With 20% of the population vaccinated, New Zealand says the delta variant ‘put the health system at risk’ coronavirus

With 20% of the population vaccinated, New Zealand says the delta variant 'put the health system at risk'  coronavirus

a New Zealand This Sunday (22) acknowledged that his “zero COVID” strategy may no longer be viable. With only 20% of the population fully vaccinated, the New Zealand government understands that the progress of the delta variant puts its “health system in jeopardy”.

The statement was made by Chris Hipkins, the minister in charge of the response to Covid-19. he said like Delta version is more transferable, the search for complete eradication of the virus becomes more difficult.

“The scale of the risk of infection and the speed at which the virus spreads is something that has plagued our health system, even with the best preparedness in the world,” the TVNZ network said.

strategy against new zealand COVID-19, resulting in only 26 deaths in a population of five million people, with a focus on eliminating the virus from the community through strict border controls and total containment when cases are detected.

With the delta version going ahead, the country plans to change its strategy. Delta “is like nothing we’ve encountered before in this pandemic,” Hipkins acknowledged.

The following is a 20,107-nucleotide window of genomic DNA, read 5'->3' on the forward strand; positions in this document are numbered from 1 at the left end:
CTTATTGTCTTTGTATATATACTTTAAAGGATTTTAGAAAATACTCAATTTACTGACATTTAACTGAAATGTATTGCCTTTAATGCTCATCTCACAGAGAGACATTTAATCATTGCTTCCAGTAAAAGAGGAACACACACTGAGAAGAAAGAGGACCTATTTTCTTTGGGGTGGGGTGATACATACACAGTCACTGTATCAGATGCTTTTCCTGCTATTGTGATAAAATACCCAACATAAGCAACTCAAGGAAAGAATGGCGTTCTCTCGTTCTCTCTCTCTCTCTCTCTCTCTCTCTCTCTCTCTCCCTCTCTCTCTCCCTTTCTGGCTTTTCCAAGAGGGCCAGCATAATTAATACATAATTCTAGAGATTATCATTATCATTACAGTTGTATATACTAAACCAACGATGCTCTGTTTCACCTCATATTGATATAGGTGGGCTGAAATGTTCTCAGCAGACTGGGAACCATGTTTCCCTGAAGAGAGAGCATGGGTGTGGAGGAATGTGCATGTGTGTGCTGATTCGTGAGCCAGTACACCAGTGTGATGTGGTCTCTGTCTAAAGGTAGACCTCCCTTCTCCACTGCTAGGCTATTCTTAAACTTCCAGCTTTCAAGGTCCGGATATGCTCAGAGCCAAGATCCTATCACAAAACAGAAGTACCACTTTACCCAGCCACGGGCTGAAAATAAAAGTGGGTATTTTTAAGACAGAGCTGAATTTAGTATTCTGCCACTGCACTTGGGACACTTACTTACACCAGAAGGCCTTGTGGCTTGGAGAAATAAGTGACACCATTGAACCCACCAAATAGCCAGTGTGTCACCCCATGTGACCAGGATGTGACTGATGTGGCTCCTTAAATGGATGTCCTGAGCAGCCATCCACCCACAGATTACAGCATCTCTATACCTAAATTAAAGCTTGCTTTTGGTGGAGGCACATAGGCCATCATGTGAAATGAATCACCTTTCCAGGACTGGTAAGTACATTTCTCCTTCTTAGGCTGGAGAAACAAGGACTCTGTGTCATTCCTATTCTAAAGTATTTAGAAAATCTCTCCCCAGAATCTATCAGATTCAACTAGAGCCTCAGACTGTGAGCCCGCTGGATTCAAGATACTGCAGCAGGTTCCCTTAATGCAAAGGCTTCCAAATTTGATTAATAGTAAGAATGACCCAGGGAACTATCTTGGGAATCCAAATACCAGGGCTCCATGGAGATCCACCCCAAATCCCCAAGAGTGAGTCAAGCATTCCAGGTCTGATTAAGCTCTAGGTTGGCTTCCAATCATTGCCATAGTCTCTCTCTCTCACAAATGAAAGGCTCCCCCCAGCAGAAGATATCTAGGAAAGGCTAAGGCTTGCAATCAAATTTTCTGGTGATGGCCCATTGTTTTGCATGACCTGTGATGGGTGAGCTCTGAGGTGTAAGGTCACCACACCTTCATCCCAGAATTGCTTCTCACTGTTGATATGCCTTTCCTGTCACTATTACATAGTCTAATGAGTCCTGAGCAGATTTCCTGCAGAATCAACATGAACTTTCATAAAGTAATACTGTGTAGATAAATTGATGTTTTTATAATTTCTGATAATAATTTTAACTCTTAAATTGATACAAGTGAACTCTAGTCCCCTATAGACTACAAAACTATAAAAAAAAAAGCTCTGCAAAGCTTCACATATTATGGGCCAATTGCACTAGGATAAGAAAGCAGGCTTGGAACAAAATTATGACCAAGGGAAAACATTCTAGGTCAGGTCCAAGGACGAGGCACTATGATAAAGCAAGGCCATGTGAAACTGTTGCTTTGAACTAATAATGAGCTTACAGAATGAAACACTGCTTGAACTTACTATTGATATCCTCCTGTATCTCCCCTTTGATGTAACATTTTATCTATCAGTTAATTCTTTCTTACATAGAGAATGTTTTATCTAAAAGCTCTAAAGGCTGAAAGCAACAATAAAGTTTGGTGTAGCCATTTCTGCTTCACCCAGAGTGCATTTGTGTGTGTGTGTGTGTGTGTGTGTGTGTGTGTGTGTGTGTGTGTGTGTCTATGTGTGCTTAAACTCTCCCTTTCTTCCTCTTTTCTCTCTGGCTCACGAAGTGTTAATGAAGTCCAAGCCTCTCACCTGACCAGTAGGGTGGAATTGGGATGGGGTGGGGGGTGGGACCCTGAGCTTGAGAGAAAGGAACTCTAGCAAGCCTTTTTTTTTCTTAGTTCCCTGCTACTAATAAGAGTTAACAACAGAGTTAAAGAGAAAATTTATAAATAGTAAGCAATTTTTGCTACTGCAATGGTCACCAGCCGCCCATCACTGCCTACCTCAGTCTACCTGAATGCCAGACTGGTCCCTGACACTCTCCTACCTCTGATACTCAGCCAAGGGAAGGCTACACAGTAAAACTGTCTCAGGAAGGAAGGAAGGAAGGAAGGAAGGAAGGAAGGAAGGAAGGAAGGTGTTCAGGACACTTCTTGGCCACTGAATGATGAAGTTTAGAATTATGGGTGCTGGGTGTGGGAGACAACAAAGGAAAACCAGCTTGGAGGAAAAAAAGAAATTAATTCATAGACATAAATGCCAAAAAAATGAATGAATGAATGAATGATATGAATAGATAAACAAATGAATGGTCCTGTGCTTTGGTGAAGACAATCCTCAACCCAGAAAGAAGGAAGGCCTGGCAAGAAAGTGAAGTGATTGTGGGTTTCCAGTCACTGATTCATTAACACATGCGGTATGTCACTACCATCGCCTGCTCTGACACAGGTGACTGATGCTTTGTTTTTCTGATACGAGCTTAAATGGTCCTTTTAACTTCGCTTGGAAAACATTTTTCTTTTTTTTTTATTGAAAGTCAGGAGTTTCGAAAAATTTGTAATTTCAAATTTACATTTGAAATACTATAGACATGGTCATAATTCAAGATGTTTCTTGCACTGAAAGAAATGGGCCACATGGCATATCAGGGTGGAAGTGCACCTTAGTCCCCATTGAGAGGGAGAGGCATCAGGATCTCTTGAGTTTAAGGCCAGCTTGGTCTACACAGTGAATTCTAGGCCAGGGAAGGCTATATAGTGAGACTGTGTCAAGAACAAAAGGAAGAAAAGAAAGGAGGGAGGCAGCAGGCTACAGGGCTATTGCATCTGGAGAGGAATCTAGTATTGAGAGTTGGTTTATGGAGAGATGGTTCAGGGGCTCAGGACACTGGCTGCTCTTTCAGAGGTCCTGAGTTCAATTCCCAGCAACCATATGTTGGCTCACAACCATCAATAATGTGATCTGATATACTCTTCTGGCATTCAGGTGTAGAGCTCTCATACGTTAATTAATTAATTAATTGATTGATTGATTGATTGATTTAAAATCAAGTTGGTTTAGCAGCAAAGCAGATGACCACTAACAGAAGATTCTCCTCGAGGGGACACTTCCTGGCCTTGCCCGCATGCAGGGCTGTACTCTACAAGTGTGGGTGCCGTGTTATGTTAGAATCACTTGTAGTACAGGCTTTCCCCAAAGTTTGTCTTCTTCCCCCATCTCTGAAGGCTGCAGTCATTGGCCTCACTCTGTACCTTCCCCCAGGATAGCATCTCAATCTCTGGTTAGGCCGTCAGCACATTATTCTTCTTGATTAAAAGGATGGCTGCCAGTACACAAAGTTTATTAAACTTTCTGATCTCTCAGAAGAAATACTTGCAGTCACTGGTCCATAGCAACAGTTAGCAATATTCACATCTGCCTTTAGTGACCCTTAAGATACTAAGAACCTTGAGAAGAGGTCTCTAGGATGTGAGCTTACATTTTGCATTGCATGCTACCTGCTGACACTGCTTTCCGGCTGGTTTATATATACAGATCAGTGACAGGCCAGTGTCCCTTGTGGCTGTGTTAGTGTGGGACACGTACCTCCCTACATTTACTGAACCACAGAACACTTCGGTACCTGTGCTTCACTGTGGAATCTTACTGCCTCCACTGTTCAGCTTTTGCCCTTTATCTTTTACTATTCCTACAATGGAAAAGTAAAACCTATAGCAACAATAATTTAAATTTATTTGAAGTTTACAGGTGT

“When everything changes, it means that all our current preparations are less adequate and raises great doubts about our long-term plans,” the minister said.

Because of the new cases, the government determined a national confinement.

slow vaccination rate

The wave of new cases in New Zealand has drawn attention to the country’s vaccination campaign, where only one in five people are fully immunized. The New Zealand government’s opposition criticized the slow pace of the campaign.

“The government’s complacency and inability to secure and distribute the vaccine has left us completely vulnerable to the delta version,” complained Chris Bishop, a spokesman for the opposition National Party.

The national confinement, established on 17 August, is due to expire on Tuesday (24), but the government is considering keeping the ban in Auckland for a longer period.

About the author: Muhammad Wayne

Wayne is a reporter who covers everything from oil trading to China's biggest conglomerates and technology companies. Originally from Chicago, he is a graduate of New York University's business and economic reporting program.

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